The Presidencia is clamming up on the latest scandal.
Daniel Soley Gutiérrez, vice minister of the Presidencia, issued a statement Thursday that said the Solís administration intended to intimidate or limit the powers of Ana Lorena Brenes, the procuraduría general de la República.
That is the same Daniel Soley who met with Ms. Brenes Tuesday. The Spanish-language press reported that he offered her an ambassadorship if she would resign from her office where she has about 18 months still to serve.
President Luis Guillermo Solís is said to be unhappy with her because she disagreed with him on key legal issues. She heads the agency that is basically the government’s lawyer.
Ms. Brenes is of the opinion that the Costa Rican Constitution prevents the naming of Melvin Jiménez as minister of the Presidencia. He is a Lutheran bishop and the Constitution forbids the appointment of clergy. In a politically motivated decision, the Sala IV constitutional court sided with the president, but one magistrate said that Jiménez was barred from holding the job.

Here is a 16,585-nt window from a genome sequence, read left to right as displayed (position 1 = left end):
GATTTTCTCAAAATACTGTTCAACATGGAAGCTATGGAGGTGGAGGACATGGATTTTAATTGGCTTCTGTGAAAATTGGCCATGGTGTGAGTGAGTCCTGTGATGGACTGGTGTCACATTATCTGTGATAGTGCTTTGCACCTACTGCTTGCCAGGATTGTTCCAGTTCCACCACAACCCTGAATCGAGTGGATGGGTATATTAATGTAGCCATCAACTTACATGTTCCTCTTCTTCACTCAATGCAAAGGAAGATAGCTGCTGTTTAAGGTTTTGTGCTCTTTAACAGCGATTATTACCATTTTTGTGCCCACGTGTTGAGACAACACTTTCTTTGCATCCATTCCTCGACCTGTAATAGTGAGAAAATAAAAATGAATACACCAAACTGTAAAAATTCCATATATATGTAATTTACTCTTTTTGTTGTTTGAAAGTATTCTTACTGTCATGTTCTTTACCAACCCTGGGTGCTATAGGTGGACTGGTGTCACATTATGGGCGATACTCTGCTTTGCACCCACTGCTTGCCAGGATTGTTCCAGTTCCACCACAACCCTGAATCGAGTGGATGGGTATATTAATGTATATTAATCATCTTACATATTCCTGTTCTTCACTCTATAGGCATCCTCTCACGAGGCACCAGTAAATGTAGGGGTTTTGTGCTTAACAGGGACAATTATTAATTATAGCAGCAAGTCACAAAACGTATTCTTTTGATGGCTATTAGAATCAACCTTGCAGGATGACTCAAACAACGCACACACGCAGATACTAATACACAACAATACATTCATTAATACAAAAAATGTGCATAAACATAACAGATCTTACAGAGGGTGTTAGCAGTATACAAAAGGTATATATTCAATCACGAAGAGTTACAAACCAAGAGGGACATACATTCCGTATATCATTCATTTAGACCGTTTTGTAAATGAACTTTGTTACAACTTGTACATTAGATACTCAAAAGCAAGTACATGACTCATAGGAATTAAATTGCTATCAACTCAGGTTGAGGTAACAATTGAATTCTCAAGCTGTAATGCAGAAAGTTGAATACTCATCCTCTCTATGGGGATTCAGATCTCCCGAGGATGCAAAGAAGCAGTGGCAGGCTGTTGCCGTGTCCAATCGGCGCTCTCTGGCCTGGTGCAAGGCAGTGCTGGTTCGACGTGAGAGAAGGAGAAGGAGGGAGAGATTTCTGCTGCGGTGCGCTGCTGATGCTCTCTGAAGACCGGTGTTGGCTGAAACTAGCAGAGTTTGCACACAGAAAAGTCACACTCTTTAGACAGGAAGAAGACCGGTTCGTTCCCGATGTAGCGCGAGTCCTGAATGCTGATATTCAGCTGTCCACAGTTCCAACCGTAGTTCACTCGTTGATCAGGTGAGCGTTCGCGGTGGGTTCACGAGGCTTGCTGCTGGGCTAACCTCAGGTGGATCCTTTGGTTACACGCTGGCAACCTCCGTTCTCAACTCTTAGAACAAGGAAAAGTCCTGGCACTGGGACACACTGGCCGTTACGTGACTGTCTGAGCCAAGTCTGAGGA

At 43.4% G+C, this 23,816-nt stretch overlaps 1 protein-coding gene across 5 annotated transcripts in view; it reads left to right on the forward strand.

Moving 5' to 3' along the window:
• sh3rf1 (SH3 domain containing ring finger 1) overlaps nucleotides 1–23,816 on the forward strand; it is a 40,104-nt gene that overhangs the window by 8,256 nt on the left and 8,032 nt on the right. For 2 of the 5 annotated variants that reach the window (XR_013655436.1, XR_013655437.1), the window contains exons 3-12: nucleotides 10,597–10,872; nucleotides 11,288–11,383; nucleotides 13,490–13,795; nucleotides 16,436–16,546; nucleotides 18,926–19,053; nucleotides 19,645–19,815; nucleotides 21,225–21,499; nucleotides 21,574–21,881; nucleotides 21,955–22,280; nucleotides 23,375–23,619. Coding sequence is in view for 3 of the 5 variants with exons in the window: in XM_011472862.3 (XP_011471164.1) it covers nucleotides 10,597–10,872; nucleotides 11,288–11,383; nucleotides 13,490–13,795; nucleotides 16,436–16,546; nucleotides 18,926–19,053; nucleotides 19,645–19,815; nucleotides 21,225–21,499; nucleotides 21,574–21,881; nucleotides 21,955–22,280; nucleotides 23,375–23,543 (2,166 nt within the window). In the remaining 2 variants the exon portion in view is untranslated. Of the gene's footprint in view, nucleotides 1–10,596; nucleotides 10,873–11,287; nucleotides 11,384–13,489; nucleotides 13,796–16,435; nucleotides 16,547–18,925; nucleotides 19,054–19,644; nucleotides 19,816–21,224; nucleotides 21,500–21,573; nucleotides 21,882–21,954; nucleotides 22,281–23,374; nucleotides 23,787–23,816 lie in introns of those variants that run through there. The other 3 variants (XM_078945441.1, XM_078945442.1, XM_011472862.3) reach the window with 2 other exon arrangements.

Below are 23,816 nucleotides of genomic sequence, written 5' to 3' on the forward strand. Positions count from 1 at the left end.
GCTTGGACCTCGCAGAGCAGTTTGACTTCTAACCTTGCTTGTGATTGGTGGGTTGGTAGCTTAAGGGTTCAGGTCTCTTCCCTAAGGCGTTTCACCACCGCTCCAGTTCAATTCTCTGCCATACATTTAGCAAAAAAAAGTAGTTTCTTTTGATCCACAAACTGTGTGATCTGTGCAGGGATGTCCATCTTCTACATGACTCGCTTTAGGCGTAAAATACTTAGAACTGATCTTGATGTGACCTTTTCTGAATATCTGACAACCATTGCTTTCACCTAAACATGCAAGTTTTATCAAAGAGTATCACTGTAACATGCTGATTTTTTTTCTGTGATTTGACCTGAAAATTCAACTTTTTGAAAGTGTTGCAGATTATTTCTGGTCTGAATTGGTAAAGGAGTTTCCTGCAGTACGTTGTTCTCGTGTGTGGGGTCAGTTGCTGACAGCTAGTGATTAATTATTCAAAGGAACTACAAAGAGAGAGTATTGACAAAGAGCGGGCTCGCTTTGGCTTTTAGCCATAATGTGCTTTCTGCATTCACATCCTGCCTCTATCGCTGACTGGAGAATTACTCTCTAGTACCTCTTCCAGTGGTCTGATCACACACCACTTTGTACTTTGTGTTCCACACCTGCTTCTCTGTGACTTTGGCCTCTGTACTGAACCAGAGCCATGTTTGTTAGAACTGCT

Ms. Brenes also did not agree that the president had the power to lift a veto that had been imposed years earlier by then-president Óscar Arias Sánchez. That involved the occupation of a street at the Plaza de la Democracia by the artisans market. That lifting of the veto is being appealed to the Sala IV by the municipality.
The meeting between Ms. Brenes and Soley has created an uproar and some lawmakers call any possible offer of an ambassadorship to be blackmail and bribery, although it probably is not.
In his statement Thursday Soley said that as a public official and as vice minister he always has respected the legality and adhered to the ethical principals. He also said that he was not going to make another statement on the matter.